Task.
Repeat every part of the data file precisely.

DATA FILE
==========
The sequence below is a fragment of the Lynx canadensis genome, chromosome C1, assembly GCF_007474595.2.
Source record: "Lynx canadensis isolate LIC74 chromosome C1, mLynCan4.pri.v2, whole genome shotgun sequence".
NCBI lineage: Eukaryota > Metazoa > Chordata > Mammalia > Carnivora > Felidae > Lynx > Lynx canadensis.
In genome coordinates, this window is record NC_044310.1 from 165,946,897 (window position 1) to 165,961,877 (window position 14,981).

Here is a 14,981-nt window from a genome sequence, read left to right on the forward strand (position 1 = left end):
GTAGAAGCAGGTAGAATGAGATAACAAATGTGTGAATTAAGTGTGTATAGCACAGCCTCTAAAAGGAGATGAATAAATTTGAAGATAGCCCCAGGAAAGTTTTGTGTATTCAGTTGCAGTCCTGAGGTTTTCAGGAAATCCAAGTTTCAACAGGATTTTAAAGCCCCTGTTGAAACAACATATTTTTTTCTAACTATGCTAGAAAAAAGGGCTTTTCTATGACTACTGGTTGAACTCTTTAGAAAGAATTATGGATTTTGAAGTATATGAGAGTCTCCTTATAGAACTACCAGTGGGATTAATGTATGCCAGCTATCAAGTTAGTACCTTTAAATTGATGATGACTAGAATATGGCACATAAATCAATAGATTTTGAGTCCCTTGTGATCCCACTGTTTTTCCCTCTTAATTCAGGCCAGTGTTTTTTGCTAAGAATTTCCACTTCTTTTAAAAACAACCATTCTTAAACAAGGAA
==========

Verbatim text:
The sequence below is a fragment of the Lynx canadensis genome, chromosome C1, assembly GCF_007474595.2.
Source record: "Lynx canadensis isolate LIC74 chromosome C1, mLynCan4.pri.v2, whole genome shotgun sequence".
NCBI lineage: Eukaryota > Metazoa > Chordata > Mammalia > Carnivora > Felidae > Lynx > Lynx canadensis.
In genome coordinates, this window is record NC_044310.1 from 165,946,897 (window position 1) to 165,961,877 (window position 14,981).

Here is a 14,981-nt window from a genome sequence, read left to right on the forward strand (position 1 = left end):
GTAGAAGCAGGTAGAATGAGATAACAAATGTGTGAATTAAGTGTGTATAGCACAGCCTCTAAAAGGAGATGAATAAATTTGAAGATAGCCCCAGGAAAGTTTTGTGTATTCAGTTGCAGTCCTGAGGTTTTCAGGAAATCCAAGTTTCAACAGGATTTTAAAGCCCCTGTTGAAACAACATATTTTTTTCTAACTATGCTAGAAAAAAGGGCTTTTCTATGACTACTGGTTGAACTCTTTAGAAAGAATTATGGATTTTGAAGTATATGAGAGTCTCCTTATAGAACTACCAGTGGGATTAATGTATGCCAGCTATCAAGTTAGTACCTTTAAATTGATGATGACTAGAATATGGCACATAAATCAATAGATTTTGAGTCCCTTGTGATCCCACTGTTTTTCCCTCTTAATTCAGGCCAGTGTTTTTTGCTAAGAATTTCCACTTCTTTTAAAAACAACCATTCTTAAACAAGGAA